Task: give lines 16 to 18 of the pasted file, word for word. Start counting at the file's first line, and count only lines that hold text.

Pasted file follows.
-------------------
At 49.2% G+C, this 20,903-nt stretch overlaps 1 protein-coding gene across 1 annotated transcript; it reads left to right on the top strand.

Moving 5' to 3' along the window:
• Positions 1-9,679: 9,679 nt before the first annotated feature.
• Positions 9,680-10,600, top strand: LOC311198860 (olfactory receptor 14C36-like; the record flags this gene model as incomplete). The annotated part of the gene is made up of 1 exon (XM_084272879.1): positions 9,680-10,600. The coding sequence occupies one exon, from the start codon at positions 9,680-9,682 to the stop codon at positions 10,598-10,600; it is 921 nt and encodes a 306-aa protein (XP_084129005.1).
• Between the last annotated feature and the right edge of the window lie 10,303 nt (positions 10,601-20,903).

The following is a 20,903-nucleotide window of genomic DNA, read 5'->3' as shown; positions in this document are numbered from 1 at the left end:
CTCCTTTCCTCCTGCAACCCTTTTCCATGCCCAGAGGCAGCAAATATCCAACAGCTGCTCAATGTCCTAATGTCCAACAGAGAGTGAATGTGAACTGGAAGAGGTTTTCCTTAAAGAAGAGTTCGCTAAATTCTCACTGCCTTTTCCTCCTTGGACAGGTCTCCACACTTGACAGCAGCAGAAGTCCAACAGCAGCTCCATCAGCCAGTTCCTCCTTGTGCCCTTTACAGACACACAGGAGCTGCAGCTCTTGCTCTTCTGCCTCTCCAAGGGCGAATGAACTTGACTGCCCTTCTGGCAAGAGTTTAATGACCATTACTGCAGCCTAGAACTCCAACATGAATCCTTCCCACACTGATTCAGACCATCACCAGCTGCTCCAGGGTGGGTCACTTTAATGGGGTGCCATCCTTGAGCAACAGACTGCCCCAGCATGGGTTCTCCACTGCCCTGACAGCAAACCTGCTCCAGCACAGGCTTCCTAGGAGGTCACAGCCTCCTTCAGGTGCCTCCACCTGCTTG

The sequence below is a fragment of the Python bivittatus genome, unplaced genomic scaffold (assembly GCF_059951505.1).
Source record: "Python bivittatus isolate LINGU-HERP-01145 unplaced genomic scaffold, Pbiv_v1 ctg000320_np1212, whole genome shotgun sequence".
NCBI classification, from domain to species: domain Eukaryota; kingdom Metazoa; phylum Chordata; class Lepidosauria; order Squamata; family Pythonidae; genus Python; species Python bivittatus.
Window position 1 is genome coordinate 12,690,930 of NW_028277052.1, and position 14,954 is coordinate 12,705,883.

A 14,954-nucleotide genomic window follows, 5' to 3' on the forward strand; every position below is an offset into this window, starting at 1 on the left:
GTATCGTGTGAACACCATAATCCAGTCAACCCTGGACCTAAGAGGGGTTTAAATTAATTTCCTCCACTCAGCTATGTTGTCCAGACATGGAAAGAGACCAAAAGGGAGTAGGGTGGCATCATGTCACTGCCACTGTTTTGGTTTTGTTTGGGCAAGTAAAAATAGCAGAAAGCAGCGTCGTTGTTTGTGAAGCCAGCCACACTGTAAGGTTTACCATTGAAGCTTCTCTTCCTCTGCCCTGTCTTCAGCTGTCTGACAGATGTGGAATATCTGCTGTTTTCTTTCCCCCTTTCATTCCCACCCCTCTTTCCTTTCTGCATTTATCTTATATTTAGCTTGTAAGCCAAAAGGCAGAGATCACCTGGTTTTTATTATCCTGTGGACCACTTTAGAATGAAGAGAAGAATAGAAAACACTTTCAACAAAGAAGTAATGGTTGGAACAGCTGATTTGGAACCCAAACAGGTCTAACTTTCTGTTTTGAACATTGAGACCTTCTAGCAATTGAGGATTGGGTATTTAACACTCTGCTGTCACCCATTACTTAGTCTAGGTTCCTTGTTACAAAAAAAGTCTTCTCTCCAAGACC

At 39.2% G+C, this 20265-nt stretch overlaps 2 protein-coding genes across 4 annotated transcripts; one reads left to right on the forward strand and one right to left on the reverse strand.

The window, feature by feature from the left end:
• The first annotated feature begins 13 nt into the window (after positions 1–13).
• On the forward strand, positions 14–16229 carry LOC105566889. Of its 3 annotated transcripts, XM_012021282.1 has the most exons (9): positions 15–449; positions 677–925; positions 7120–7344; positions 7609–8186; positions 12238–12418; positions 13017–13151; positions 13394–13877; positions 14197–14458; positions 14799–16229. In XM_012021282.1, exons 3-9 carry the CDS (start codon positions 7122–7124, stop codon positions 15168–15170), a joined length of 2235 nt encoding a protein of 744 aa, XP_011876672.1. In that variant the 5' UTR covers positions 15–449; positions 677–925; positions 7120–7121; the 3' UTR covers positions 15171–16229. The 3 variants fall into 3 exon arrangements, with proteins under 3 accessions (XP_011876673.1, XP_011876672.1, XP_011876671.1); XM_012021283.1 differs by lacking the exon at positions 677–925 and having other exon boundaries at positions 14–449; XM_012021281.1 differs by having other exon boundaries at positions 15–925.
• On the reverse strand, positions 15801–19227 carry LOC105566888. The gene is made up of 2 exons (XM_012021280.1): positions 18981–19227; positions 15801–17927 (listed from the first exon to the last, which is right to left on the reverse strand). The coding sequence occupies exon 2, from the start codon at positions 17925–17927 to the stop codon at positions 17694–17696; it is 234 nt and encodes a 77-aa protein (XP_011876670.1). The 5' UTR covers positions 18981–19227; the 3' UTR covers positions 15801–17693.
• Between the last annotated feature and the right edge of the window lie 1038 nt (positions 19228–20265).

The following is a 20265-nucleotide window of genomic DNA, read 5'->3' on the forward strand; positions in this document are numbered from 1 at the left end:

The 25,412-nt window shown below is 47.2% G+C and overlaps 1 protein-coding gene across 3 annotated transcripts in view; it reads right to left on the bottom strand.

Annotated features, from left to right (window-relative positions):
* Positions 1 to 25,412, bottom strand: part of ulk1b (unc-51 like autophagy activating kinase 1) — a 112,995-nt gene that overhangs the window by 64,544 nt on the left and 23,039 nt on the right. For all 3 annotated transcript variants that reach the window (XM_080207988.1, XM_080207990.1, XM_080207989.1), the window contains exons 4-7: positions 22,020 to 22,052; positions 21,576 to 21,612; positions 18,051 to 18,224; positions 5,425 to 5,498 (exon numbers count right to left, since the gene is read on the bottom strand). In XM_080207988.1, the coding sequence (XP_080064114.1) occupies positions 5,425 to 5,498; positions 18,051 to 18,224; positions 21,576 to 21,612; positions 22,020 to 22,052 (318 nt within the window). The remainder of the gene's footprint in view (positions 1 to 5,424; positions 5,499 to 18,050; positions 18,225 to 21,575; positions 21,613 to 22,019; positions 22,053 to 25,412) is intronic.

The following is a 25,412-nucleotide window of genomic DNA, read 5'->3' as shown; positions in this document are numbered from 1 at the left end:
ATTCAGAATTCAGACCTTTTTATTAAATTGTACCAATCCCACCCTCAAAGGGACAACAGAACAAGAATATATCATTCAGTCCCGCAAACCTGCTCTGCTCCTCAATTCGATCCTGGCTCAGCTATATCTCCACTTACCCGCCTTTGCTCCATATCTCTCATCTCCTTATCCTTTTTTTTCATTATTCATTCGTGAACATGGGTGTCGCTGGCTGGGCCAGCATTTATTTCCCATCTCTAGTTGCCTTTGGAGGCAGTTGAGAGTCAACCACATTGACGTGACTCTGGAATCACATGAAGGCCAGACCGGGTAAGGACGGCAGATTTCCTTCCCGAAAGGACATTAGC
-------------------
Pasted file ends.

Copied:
• The first annotated feature begins 13 nt into the window (after positions 1–13).
• On the forward strand, positions 14–16229 carry LOC105566889. Of its 3 annotated transcripts, XM_012021282.1 has the most exons (9): positions 15–449; positions 677–925; positions 7120–7344; positions 7609–8186; positions 12238–12418; positions 13017–13151; positions 13394–13877; positions 14197–14458; positions 14799–16229. In XM_012021282.1, exons 3-9 carry the CDS (start codon positions 7122–7124, stop codon positions 15168–15170), a joined length of 2235 nt encoding a protein of 744 aa, XP_011876672.1. In that variant the 5' UTR covers positions 15–449; positions 677–925; positions 7120–7121; the 3' UTR covers positions 15171–16229. The 3 variants fall into 3 exon arrangements, with proteins under 3 accessions (XP_011876673.1, XP_011876672.1, XP_011876671.1); XM_012021283.1 differs by lacking the exon at positions 677–925 and having other exon boundaries at positions 14–449; XM_012021281.1 differs by having other exon boundaries at positions 15–925.
• On the reverse strand, positions 15801–19227 carry LOC105566888. The gene is made up of 2 exons (XM_012021280.1): positions 18981–19227; positions 15801–17927 (listed from the first exon to the last, which is right to left on the reverse strand). The coding sequence occupies exon 2, from the start codon at positions 17925–17927 to the stop codon at positions 17694–17696; it is 234 nt and encodes a 77-aa protein (XP_011876670.1). The 5' UTR covers positions 18981–19227; the 3' UTR covers positions 15801–17693.